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"That's that anti-Sherman act violation," Daly replied casually. "It has somethin' to do with boycottin' studio fights. I personally oppose studio box-in' due to the fact that it would eliminate the gate thereby defraudin' the fighter and his manager of the just gates that would accrue. TV people don't care what fighters get—their only interest is to sell the sponsors' products. The wolves are startin' to work already. WATV in Newark is gonna telecast the fights which they have purchased for the large sum of $100, or thereabouts, for the rights to the weekly telecasts out of Philadelphia for the Metropolitan area. The damage that will be done in this particular instance—the fighters are gettin' paid coolie wages—it will certainly knock out Sunnyside Gardens for good and that's the only small club left in the Metropolitan area. What will Julie Helfand do about this? Nothin', brother, nothin'! He will continue in his smear tactics in order for him to secure his goal, a judgeship!"
Where did Frankie Carbo fit in?
" Carbo?" asked Daly. "I only know what I read in the papers. What I read is various things from Helfand and people like that, supposed to be crusaders. I know Carbo personally, socially, and in my company he is nothin' but a gentleman. I think if there is anything against Carbo, there are certain authorities that are vested with the power to curb his so-called activities. He's a rather quiet guy. A fine fellow. Yeah, I go to a nightclub with him, public restaurants. I would introduce you to Carbo if we met in a public place. I believe Mr. Carbo knows or has a speakin' acquaintance with writers of all sports, whether it's horse racin', baseball, boxin' or any other. He is no stranger. He is a well-known person. I'm too old to duck anyone in public places, even if I wanted to, to hide from anyone in public places. I'm no different than a politician or anyone else tryin' to sell his wares. Politicians hold babies in their arms! They stop at nothin' durin' a campaign! They meet devious characters and the rank and file to sell their wares and get the votes; and after they get elected, they try to preach to the suckers." This amused Daly greatly, and he slumped down in the booth laughing.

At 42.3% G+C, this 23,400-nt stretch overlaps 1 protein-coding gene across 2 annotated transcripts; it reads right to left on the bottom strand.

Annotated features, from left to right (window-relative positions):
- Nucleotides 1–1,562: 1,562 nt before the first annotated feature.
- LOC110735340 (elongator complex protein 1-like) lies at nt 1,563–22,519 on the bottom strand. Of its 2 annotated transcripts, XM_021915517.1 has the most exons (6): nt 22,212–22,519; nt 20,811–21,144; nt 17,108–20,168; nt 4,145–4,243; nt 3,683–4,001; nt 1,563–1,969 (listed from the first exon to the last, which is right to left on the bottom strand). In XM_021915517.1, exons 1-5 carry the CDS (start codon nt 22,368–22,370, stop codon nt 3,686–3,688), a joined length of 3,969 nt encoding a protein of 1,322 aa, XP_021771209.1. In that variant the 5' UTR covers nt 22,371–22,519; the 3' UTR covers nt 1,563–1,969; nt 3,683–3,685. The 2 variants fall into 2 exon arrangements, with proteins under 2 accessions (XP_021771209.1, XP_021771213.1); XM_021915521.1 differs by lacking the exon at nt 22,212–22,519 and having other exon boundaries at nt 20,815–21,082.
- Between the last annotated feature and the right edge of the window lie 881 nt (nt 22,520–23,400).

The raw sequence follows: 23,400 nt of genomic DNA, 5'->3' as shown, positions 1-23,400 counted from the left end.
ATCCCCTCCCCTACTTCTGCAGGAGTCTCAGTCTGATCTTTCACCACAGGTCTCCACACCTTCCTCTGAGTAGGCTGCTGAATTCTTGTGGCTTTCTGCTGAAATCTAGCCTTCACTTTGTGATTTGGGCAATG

How long had he known Carbo?
"I imagine I've known Carbo 26 years," Daly said, when he finished laughing. "I thought at one time he was in, uh, what the hell was that—in the orange business or something. I don't know whether he owned the citrus groves. I don't know if it was this frozen juice or what it was. His home now, I believe, is in Florida. You'll see him at the World Series. Choice seats. The big races. You know—Swaps-Nashua. Ringside seats at the fights. Does he go to the fights? Oh, sure! I believe horse racin' is his favorite sport. He is thoroughly versed in horse racin'. He talks very intelligent about horse racin'. Is he an owner? Not that I know of. But I'm not sure. Write: 'Not that I know of.' "
"ENOUGH ON CARBO "
Daly smiled. "You have enough on Carbo," he said with finality. "Just make sure that my opinion of the necessity of the Guild should be told. The public should be told that Mike Jacobs defrauded the fighters and managers of thousands and thousands of dollars that rightfully belonged to them. Just make sure that you don't twist it. You'd regret it."
Had he left anything out?
"No, you covered the waterfront. If that's not bein' outspoken, I wouldn't know what would be. What time is it?" asked Daly. "Five-thirty? I've got to go." He got up, started putting on his hat and coat, then said he had something to add. It was his opinion of the Harry Thomas-Jim Norris story.*
"I dare you to print it," Daly said with a smile. "Take this down. I absolutely don't think that Jim Norris was guilty of the charges made by a fighter, a washed-up fighter who never was great, and I believe that he was a publicity seeker no different than some of the morons who, when a murder was committed, go in and give themselves up. Morons and cranks, that's what. Morons and cranks. I may be wrong, but that's my opinion. That won't go," said Daly with a laugh. "I'll bet you don't print that." With that, Honest Bill shook hands, walked from the restaurant, hailed a cab, got in and rode off.